Others of Paul’s companions received personal messages, which are now recorded in the Bible. In his letter to the Colossians, for instance, Paul exhorted Archippus: “Keep watching the ministry which you accepted in the Lord, that you fulfill it.” (Colossians 4:17) Euodia and Syntyche evidently had some personal conflict to resolve. Thus, Paul exhorted them through an unnamed “yokefellow” in Philippi “to be of the same mind in the Lord.” (Philippians 4:2, 3) Surely, this is good counsel for all of us.
Loyal Support While Imprisoned
Paul was in prison several times. (2 Corinthians 11:23) On those occasions the local Christians, when there were any, must have tried to do all they could to make his experience more bearable. When Paul underwent his first imprisonment in Rome, he was allowed to rent his own house for two years and could be visited by his friends. (Acts 28:30) During that period, he wrote letters to the congregations in Ephesus, Philippi, and Colossae, as well as to Philemon. These sources tell us much about those who were close to Paul during his detention.
For example, we learn that Onesimus, Philemon’s runaway slave, met up with Paul in Rome, as did Tychicus, who was to accompany Onesimus on his journey back to his master. (Colossians 4:7-9) There was also Epaphroditus, who made the long journey from Philippi with a gift from his congregation and who then fell sick. (Philippians 2:25; 4:18) Working closely with Paul in Rome were Aristarchus, Mark, and Jesus who is called Justus, of whom Paul said: “Only these are my fellow workers for the kingdom of God, and these very ones have become a strengthening aid to me.” (Colossians 4:10, 11) Along with all these faithful ones, there were the better-known Timothy and Luke, as well as Demas, who later, for love of the world, abandoned Paul.—Colossians 1:1; 4:14; 2 Timothy 4:10; Philemon 24.
Apparently, none of those were from Rome, yet they were there by Paul’s side. Perhaps some had gone specifically to assist him during his imprisonment. No doubt some ran errands for him, others were dispatched on distant missions, and to still others Paul dictated letters. What an eloquent testimony to the intensity of attachment and loyalty that all of these had for Paul and for God’s work!
From the conclusions of some of Paul’s letters, we perceive that he was probably surrounded by a large company of Christian brothers and sisters that go beyond the few names we know. On different occasions, he wrote: “All the holy ones send you their greetings” and, “All those with me send you their greetings.”—2 Corinthians 13:13; Titus 3:15; Philippians 4:22.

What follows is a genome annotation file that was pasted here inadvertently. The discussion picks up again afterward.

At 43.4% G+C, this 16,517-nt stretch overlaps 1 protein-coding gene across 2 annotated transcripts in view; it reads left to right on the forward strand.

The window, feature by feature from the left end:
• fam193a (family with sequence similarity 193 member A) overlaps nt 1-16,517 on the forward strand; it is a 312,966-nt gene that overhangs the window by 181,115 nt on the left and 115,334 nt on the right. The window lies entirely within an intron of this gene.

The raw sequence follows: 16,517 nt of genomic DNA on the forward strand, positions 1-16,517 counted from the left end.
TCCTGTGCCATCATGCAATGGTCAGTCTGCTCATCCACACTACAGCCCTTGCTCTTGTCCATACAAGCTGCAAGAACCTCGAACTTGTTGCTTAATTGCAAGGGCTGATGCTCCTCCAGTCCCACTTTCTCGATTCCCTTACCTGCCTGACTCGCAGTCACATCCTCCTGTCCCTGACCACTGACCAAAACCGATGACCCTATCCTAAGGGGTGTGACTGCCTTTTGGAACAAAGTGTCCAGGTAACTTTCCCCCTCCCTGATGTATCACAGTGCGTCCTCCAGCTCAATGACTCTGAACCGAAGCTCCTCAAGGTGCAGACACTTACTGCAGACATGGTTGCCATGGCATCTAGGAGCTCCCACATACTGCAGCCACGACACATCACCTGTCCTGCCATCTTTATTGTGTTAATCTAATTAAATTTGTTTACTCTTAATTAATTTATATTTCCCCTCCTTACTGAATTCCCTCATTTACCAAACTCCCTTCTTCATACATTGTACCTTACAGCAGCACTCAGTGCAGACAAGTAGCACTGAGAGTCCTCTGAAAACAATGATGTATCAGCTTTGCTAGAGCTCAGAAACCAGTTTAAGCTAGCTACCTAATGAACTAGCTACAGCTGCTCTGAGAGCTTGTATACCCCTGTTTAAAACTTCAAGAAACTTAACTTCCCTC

During Paul’s critical second imprisonment in Rome when martyrdom was looming, Paul’s fellow workers were very much in his thoughts. He was still active in supervising and coordinating the activities of at least some of them. Titus and Tychicus had been dispatched on missions, Crescens had gone to Galatia, Erastus had stayed in Corinth, Trophimus had been left sick at Miletus, but Mark and Timothy were to come to him. Luke, though, was by Paul’s side, and when the apostle wrote his second letter to Timothy, several other believers, including Eubulus, Pudens, Linus, and Claudia, were on hand to send their greetings. They were doubtless doing what they could to help Paul. At the same time, Paul himself sent greetings to Prisca and Aquila and the household of Onesiphorus. Sadly, however, in that time of trouble, Demas forsook him, and Alexander did him many injuries.—2 Timothy 4:9-21.
“We Are God’s Fellow Workers”
Paul was seldom alone during his preaching activities. “The picture that emerges,” says commentator E. Earle Ellis, “is that of a missionary with a large number of associates. Indeed, Paul is scarcely ever found without companions.” Under the guidance of God’s holy spirit, Paul was able to mobilize many people and organize effective missionary campaigns. He was surrounded by close partners, temporary assistants, some strong personalities, and numerous humble servants. Yet, these were not just coworkers. Regardless of the extent to which they worked or associated with Paul, the bond of Christian love and personal friendship is unmistakable.
The apostle Paul had what has been called a “genius for friendship.” He did much to take the good news to the nations, but he did not try to do it alone. He cooperated with and made full use of the organized Christian congregation. Paul did not take any credit to himself for the results attained but humbly acknowledged that he was a slave and that all honor should go to God as the one responsible for the growth.—1 Corinthians 3:5-7; 9:16; Philippians 1:1.
Paul’s times were different from ours, but even so, no one in the Christian congregation today should think that he can be or needs to be independent. Rather, we should always work with God’s organization, with our local congregation, and with our fellow believers. We need their help, support, and comfort in good times and in troublesome times. We have the precious privilege of being part of an ‘entire association of brothers in the world.’ (1 Peter 5:9) If we faithfully and lovingly work side by side and in cooperation with all of them, then just like Paul, we too can say that “we are God’s fellow workers.”—1 Corinthians 3:9.